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Within its first four centuries Christianity became the official religion of the entire Mediterranean community. Describe the factors that enabled the church to grow so quickly, both in numbers and in geographical extent. Describe particularly the influences from Judaism, Greek culture, and the Roman empire.

Nick Lica

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From the first Christianity aimed at being a world-conquering principle. The task it set before itself was stupendous. Jesus himself set the boundaires of preaching the gospel “to the end of the world (Mat 28:18-20, Acts 1:8). Its message was not one likely to commend it to either Jew or Greek (1 Cor 1:23). It renounced temporal weapons (in this a contrast with Mohammedanism); had nothing to rely on but the naked truth. Yet from the beginning (Acts 2) it had a remarkable reception. Its universal principle was still partially veiled in the Jewish-Christian communities, but with Paul it freed itself from all limitations, and entered on a period of rapid and wide diffusion.

The Book of Acts and the Epistles show how striking were the results. Churches were planted in all the great cities of Asia Minor and Macedonia. The spiritual factos of the rapid growth od the church in the book of Acts were the five pusposes of the church from Acts 2: worship, teaching, discipleship, ministry, evangelism and mission. On the top of these was the Holy spirti who helped the church to grow in spite of presecution and hard times. Beside of these spiritual factors, there was other factors like:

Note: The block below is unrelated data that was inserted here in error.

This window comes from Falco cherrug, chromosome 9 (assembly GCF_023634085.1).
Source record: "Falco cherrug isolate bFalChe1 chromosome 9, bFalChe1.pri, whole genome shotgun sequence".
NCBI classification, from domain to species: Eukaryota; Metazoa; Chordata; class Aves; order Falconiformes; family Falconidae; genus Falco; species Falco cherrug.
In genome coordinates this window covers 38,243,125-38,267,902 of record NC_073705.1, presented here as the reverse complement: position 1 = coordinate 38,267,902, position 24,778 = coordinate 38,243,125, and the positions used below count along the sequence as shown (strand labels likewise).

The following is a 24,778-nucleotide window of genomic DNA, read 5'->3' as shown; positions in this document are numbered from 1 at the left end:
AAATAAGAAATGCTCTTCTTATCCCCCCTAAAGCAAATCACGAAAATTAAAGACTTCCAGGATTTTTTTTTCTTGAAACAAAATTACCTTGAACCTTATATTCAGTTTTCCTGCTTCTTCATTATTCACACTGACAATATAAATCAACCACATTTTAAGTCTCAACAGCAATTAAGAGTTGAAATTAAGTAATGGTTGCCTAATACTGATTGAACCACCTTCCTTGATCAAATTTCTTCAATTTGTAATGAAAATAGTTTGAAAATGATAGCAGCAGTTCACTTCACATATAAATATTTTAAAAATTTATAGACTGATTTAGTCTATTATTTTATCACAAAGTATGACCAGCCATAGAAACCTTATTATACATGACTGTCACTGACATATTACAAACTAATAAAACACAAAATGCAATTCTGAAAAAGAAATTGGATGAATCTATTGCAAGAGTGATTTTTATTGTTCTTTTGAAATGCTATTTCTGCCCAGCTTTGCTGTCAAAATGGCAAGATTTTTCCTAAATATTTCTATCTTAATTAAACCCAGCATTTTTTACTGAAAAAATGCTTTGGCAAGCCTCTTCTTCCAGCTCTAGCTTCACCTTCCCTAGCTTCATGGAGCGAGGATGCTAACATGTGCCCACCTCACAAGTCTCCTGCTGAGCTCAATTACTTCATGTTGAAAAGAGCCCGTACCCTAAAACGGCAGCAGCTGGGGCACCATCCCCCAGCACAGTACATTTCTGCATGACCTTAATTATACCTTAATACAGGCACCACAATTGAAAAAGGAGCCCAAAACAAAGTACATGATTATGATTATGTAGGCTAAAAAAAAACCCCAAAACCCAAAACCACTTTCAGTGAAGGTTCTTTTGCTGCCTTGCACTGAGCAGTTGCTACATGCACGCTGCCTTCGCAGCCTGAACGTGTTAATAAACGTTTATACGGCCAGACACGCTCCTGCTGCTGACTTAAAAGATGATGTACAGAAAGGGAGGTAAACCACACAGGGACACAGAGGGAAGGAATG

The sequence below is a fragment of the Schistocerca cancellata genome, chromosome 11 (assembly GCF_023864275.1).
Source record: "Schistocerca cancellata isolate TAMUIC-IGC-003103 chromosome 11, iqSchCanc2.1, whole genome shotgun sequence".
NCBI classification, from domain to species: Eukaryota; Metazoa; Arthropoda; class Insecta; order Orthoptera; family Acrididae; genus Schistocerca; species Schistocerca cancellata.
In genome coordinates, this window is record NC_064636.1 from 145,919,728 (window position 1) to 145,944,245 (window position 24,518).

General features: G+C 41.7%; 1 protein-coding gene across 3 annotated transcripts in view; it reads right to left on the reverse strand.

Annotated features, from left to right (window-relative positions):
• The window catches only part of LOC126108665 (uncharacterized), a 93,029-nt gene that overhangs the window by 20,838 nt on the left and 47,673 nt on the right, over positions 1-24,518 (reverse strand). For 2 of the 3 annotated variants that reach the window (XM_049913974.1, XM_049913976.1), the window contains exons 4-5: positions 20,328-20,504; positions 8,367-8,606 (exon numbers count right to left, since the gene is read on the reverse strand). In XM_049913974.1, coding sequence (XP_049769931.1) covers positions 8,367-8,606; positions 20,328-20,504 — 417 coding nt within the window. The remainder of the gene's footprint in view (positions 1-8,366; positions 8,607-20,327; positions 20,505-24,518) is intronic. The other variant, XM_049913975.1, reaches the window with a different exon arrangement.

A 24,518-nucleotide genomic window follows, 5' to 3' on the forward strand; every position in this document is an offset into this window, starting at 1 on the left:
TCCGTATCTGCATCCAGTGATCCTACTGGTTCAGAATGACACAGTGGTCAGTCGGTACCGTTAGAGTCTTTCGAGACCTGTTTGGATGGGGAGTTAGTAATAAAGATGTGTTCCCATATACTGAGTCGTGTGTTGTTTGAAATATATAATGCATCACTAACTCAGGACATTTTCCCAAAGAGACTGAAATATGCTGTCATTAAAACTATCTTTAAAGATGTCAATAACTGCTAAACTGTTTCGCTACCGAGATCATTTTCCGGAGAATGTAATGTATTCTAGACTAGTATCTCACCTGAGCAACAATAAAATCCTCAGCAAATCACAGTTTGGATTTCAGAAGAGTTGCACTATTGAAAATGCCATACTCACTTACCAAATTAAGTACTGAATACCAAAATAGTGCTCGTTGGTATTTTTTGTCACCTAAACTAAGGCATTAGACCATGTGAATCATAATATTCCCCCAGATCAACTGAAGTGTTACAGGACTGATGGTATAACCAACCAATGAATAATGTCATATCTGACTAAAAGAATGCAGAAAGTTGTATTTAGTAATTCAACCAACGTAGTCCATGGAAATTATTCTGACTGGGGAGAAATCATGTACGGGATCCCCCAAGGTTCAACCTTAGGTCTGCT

I. Influence of Judaism

As the professor M. C. Tenney says “Christianity is the child of Judasim. The Christians we first known as “ The sect of the Nazarenes” (Acts 24:5,14), which was regarded as a rivulet from the mainstream of Judasim.”1

Christianity spread among the Jews because they were the first target in Jerusalem, Judea and diaspora. Synagogue was often the place were Paul and others started preching the good news. M y opinion from reading the Tenney’s book and Justo L. Gonzales book: “A Hisktory of Christian thought” is that Judaism had not a big influence on church growth in itself. Judaism made a social clima for the church to grow from the Jews in diaspora. Because of their religion, they were the first to be challenge with the gospelby the apostle Paul and others who then belived and spread the Gospel, like for example the church from Rome was formed by Jews and gentiles who who believed. The first doctrinal problem that confronted the primitive church was that of its relationship with Judasim. This problem is known as “Judaizing Christianity”. Judaism had a big impact on theology, Christain thought and doctrinal issues of Christianity like one who is the most discussed in the Romans, Galatians nad Acts –Christian and the Law. The big issue of the new born church was: shloud a Christian follow the Law of the Old Testament or not? The progressive solution of this problem may be seen in Acts as well as in the Epistles of Paul. Judaism

II. Greek culture

Greek culture had influenced the church growth a lot. Even if is not a spiritual factor, greek culture contributed a lot on spreading the gospel. The gospel in order to become a world-evangel was translated into Greek. The early Christian missionaries did not learn the languages or patois of the Roman empire, but confined themselves to centers of Greek culture. Paul wrote in Greek to the church in Rome itself, of which Greek was the language.

III. The Roman empire